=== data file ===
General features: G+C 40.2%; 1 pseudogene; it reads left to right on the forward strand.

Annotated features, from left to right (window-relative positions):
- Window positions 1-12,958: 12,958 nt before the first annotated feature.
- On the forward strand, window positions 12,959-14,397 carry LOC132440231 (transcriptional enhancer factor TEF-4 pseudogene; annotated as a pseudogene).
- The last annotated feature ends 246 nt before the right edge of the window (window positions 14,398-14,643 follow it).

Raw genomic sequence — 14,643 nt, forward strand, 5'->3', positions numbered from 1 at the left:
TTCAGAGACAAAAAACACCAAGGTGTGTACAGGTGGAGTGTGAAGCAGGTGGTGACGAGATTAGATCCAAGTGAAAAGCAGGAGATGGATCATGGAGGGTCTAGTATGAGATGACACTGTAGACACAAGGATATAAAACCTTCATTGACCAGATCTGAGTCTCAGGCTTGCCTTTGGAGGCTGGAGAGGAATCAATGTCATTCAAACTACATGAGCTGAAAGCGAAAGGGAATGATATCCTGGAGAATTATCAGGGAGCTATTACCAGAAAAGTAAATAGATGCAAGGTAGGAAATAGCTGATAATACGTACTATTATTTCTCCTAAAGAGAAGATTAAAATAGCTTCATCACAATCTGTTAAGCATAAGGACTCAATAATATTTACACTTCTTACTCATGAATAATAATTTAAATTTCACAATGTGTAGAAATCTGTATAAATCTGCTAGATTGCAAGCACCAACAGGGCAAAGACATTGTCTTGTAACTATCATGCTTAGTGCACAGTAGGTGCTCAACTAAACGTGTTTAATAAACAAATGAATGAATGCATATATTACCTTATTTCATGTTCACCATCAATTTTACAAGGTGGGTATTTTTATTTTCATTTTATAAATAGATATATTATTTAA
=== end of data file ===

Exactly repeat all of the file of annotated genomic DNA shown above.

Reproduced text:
General features: G+C 40.2%; 1 pseudogene; it reads left to right on the forward strand.

Annotated features, from left to right (window-relative positions):
- Window positions 1-12,958: 12,958 nt before the first annotated feature.
- On the forward strand, window positions 12,959-14,397 carry LOC132440231 (transcriptional enhancer factor TEF-4 pseudogene; annotated as a pseudogene).
- The last annotated feature ends 246 nt before the right edge of the window (window positions 14,398-14,643 follow it).

Raw genomic sequence — 14,643 nt, forward strand, 5'->3', positions numbered from 1 at the left:
TTCAGAGACAAAAAACACCAAGGTGTGTACAGGTGGAGTGTGAAGCAGGTGGTGACGAGATTAGATCCAAGTGAAAAGCAGGAGATGGATCATGGAGGGTCTAGTATGAGATGACACTGTAGACACAAGGATATAAAACCTTCATTGACCAGATCTGAGTCTCAGGCTTGCCTTTGGAGGCTGGAGAGGAATCAATGTCATTCAAACTACATGAGCTGAAAGCGAAAGGGAATGATATCCTGGAGAATTATCAGGGAGCTATTACCAGAAAAGTAAATAGATGCAAGGTAGGAAATAGCTGATAATACGTACTATTATTTCTCCTAAAGAGAAGATTAAAATAGCTTCATCACAATCTGTTAAGCATAAGGACTCAATAATATTTACACTTCTTACTCATGAATAATAATTTAAATTTCACAATGTGTAGAAATCTGTATAAATCTGCTAGATTGCAAGCACCAACAGGGCAAAGACATTGTCTTGTAACTATCATGCTTAGTGCACAGTAGGTGCTCAACTAAACGTGTTTAATAAACAAATGAATGAATGCATATATTACCTTATTTCATGTTCACCATCAATTTTACAAGGTGGGTATTTTTATTTTCATTTTATAAATAGATATATTATTTAA